Third, The Discarded Image: An Introduction to Medieval and Renaissance Literature. I love this book. It opens the reader’s eyes to the mediaeval conception of the universe as well as to techniques and styles of literary rhetoric and of medieval tastes. The starkly pagan aspects of medieval philosophy are not shied away from, but the beauty of classical styles of rhetoric is upheld.

Lewis is fond of the Ptolemaic conception of the universe. In his discussion of this framework, he acknowledges the fact that it has been proven wrong. Yet who knows how accurate our current vision is? When a new spirit of thought begins to take hold, and new evidence is then discovered, then we shall no doubt dispense with it as well. In these thoughts, he is similar to Chesterton in an essay which escapes my mind, wherein G K says that it is not the visible and tangible that moves the unseen and philosophical but the other way ’round. A tree does not move the wind; the wind moves the tree.

And so, someday, as our worldview shifts, we will be able to reassess the evidence and may reach a vastly different conclusion about the makeup of the cosmos than current. It will not, Lewis admits, be Ptolemaic. Nonetheless, he is still fond of Dante’s universe, with the Primum Mobile moving everything out of Love of God. He recommends a couple of moonlit walks to help one come to an appreciation of the medieval conception of the universe.

This book also has a wonderful chapter on the longaevi, those numinous beings who inhabit so much of the folklore, myth, and literature of the pre-modern world, be they fairies, nymphs, minor gods, spirits of rivers, what-have-you. Worth a read.

But what does this have to do with Classic Christianity?

First of all, most Anglophone Christians who begin seeking older forms of our faith, especially if they are Protestants, do so either along with or through the influence of C S Lewis. A greater understanding of this highly influential thinker of the 20th century is, then, in order for such as these.

The other reasons are thus: Our access to our forebears of the faith is largely through their written words. To become better readers is to be able to better apprehend these words and thus more faithfully find a way forward in life with their aid. Fully one half of Christian history is medieval. To better understand the medieval world is to better understand our heritage as Christians. Third, much of the riches of ages past is locked away not in ‘straightforward’ theological treatises, but in poetry, in fiction, in not-so-clearly-theological philosophy, and so forth. To understand that aspect of the heritage more fully is to understand the heritage at large more fully.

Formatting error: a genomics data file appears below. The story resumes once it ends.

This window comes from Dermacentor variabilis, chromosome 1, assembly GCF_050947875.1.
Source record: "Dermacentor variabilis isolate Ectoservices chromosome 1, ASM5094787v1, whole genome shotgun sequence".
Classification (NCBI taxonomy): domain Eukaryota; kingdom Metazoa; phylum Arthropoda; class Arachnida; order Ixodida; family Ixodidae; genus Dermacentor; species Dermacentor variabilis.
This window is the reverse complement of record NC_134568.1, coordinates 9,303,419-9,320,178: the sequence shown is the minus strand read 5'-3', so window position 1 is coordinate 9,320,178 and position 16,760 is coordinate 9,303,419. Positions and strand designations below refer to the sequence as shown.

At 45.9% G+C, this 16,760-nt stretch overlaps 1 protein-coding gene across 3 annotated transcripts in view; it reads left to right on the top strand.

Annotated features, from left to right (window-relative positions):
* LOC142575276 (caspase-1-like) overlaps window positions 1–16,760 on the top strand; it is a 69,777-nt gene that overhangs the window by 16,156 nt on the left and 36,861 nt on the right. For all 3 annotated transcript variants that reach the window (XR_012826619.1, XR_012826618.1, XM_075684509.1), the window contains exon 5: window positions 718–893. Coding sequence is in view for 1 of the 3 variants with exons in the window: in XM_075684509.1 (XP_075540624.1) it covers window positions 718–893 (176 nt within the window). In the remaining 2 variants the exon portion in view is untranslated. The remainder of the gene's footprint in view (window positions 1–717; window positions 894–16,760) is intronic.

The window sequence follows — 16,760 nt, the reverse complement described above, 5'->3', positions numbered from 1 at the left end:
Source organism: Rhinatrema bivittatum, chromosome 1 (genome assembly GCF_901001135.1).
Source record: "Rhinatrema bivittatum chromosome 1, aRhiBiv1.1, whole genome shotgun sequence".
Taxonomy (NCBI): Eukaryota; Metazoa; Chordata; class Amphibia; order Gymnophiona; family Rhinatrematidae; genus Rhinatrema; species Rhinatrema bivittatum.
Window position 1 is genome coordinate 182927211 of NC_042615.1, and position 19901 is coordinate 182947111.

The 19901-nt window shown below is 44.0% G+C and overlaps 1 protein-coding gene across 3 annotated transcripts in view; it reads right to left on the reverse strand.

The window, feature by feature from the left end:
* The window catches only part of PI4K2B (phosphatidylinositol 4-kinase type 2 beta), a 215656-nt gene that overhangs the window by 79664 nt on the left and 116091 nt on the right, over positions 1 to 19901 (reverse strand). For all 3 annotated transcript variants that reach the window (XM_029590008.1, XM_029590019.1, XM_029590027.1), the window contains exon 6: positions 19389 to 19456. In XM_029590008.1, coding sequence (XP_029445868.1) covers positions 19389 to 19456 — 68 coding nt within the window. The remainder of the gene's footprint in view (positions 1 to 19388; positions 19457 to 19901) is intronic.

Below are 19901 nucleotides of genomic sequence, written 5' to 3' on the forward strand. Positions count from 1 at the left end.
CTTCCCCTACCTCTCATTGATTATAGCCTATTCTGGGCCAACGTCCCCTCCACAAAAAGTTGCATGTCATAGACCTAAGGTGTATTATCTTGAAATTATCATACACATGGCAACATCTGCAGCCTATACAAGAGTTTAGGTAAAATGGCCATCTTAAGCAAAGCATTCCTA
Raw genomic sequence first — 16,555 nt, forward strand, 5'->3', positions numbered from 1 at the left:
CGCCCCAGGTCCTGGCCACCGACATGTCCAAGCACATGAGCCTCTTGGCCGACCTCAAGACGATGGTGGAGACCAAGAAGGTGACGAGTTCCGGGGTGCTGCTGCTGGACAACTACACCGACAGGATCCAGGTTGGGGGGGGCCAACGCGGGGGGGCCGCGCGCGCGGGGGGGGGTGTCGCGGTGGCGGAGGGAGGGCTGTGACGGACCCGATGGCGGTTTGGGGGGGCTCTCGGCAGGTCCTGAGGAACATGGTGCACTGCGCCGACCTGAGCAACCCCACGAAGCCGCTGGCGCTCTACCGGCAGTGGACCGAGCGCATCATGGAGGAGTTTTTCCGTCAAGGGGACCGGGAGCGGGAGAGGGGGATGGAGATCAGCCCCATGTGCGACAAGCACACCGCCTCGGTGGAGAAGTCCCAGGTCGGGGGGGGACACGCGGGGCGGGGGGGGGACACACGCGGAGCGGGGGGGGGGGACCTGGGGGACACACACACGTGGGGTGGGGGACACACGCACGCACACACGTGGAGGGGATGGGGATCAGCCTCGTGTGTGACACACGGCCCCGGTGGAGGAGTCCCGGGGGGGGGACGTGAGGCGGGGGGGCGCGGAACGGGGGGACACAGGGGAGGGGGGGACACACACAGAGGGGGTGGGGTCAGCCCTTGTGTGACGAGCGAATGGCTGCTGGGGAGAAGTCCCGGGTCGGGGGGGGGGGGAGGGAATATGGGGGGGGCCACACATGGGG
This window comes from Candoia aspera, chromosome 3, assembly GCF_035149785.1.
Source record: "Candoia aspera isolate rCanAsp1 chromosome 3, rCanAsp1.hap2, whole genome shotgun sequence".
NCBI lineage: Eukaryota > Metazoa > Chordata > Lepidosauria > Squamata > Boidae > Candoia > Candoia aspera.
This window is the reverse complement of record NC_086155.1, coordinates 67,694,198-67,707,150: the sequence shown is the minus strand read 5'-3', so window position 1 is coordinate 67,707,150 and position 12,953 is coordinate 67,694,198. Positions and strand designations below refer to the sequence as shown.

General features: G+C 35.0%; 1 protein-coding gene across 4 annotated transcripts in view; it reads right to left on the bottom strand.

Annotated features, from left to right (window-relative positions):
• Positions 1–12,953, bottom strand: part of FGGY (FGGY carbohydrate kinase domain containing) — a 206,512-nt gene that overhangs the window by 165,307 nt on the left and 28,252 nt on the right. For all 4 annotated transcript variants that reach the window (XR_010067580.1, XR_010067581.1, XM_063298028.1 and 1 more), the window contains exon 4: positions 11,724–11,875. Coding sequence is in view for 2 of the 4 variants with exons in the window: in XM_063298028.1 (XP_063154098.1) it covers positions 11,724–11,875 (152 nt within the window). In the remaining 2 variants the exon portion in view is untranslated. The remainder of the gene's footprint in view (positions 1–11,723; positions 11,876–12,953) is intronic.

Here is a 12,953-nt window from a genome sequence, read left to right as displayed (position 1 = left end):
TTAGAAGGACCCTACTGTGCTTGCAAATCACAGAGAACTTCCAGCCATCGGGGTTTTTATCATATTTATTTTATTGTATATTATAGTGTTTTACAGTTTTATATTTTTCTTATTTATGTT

Thus why you should read these three books.

Easter, Day 4: Thoughts from G K Chesterton

And now we are in the fourth day of Easter. Here is a brief thought from GK Chesterton’s The Everlasting Man. May you live with joy in this new creation:

On the third day the friends of Christ coming at daybreak to the place found the grave empty and the stone rolled away.  In varying ways they realized the new wonder; but even they hardly realized that the world had died in the night.  What they were looking at was the first day of a new creation, with a new heaven and a new earth; and in a semblance of the gardener God walked again in the garden, in the cool not of the evening but of the dawn.

Living and Active

Yesterday, a gentleman from Gideons International gave a presentation at our church. In his presentation he told stories of people who had received Gideon Bibles and, through those Bibles, come to knowledge of God and salvation.

There was the story of the Mexican criminal who received a Gideon Bible through the prison programme the Gideons run. He was converted to Christ and not only reformed his ways but even overcame his addiction to smoking overnight.

I can’t remember the details of most of the stories to do them justice, but I’ve heard others. Someone who had been in long discussions with some of her friends from Inter-Varsity about the probable existence of God went for a walk and encountered a Bible someone had left in a phone booth. She took it, read it, believed it, and believed in God.

Or the high school English teacher who was an atheist and decided he would read the Bible and mark down all the inconsistencies and systematically prove it false. The Bible got a hold of him instead, and he converted. This story I heard from the man himself. He said that it was half-way through his second reading of the Scriptures that he was overcome by the power of God and of his message. He became a Christian.